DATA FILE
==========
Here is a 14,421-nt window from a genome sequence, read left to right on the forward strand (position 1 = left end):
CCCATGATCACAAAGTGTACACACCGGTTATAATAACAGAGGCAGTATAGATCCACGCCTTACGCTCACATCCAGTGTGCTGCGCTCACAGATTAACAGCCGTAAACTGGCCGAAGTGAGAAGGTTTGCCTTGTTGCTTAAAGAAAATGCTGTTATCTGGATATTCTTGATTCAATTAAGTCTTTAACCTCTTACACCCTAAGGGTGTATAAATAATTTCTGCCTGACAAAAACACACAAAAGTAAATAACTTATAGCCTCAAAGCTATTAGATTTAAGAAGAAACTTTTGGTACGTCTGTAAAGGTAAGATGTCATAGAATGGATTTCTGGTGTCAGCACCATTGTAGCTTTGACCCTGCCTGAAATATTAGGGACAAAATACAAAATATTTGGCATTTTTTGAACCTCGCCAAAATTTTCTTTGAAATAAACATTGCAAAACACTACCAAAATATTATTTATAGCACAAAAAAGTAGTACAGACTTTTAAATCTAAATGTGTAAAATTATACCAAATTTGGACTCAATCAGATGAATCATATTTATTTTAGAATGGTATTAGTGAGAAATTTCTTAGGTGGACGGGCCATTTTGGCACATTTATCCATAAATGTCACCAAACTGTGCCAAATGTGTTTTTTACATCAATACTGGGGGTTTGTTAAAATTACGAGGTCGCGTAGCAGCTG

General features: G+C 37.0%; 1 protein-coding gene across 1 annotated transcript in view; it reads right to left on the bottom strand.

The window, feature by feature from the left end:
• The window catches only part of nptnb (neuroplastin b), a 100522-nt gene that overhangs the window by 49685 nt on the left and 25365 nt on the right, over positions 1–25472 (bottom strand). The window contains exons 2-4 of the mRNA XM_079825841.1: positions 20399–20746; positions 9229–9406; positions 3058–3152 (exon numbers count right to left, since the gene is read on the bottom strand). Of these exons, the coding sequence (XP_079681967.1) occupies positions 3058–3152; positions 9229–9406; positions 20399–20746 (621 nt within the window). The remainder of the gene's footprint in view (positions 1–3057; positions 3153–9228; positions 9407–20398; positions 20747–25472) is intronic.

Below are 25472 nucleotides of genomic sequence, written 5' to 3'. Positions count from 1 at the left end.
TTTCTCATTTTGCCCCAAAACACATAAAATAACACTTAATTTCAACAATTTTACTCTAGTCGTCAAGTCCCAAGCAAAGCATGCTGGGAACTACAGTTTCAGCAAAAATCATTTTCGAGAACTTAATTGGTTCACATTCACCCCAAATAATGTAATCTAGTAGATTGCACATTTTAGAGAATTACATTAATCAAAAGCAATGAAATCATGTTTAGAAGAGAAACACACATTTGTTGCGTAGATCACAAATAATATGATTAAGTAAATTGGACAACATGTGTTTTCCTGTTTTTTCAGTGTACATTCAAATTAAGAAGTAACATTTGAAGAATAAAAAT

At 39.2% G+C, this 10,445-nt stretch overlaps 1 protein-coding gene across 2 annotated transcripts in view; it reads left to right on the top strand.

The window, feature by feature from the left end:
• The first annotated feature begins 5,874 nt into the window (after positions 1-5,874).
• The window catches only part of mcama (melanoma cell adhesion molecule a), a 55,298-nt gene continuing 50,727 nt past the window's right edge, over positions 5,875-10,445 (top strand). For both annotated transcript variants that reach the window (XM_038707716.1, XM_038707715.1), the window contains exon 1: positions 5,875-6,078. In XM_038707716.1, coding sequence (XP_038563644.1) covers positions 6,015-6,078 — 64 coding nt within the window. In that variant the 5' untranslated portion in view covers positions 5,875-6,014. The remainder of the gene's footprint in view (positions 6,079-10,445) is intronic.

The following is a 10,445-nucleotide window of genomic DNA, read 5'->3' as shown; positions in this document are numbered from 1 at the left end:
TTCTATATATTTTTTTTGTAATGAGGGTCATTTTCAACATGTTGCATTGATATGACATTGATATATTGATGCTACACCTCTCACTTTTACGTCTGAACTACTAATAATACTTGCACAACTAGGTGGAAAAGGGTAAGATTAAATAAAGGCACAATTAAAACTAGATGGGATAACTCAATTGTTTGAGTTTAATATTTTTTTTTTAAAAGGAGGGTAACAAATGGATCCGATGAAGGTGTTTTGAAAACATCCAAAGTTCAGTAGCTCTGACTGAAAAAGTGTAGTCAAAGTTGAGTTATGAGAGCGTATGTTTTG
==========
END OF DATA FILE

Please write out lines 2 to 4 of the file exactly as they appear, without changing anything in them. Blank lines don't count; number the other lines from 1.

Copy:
CCCATGATCACAAAGTGTACACACCGGTTATAATAACAGAGGCAGTATAGATCCACGCCTTACGCTCACATCCAGTGTGCTGCGCTCACAGATTAACAGCCGTAAACTGGCCGAAGTGAGAAGGTTTGCCTTGTTGCTTAAAGAAAATGCTGTTATCTGGATATTCTTGATTCAATTAAGTCTTTAACCTCTTACACCCTAAGGGTGTATAAATAATTTCTGCCTGACAAAAACACACAAAAGTAAATAACTTATAGCCTCAAAGCTATTAGATTTAAGAAGAAACTTTTGGTACGTCTGTAAAGGTAAGATGTCATAGAATGGATTTCTGGTGTCAGCACCATTGTAGCTTTGACCCTGCCTGAAATATTAGGGACAAAATACAAAATATTTGGCATTTTTTGAACCTCGCCAAAATTTTCTTTGAAATAAACATTGCAAAACACTACCAAAATATTATTTATAGCACAAAAAAGTAGTACAGACTTTTAAATCTAAATGTGTAAAATTATACCAAATTTGGACTCAATCAGATGAATCATATTTATTTTAGAATGGTATTAGTGAGAAATTTCTTAGGTGGACGGGCCATTTTGGCACATTTATCCATAAATGTCACCAAACTGTGCCAAATGTGTTTTTTACATCAATACTGGGGGTTTGTTAAAATTACGAGGTCGCGTAGCAGCTG

General features: G+C 37.0%; 1 protein-coding gene across 1 annotated transcript in view; it reads right to left on the bottom strand.

The window, feature by feature from the left end: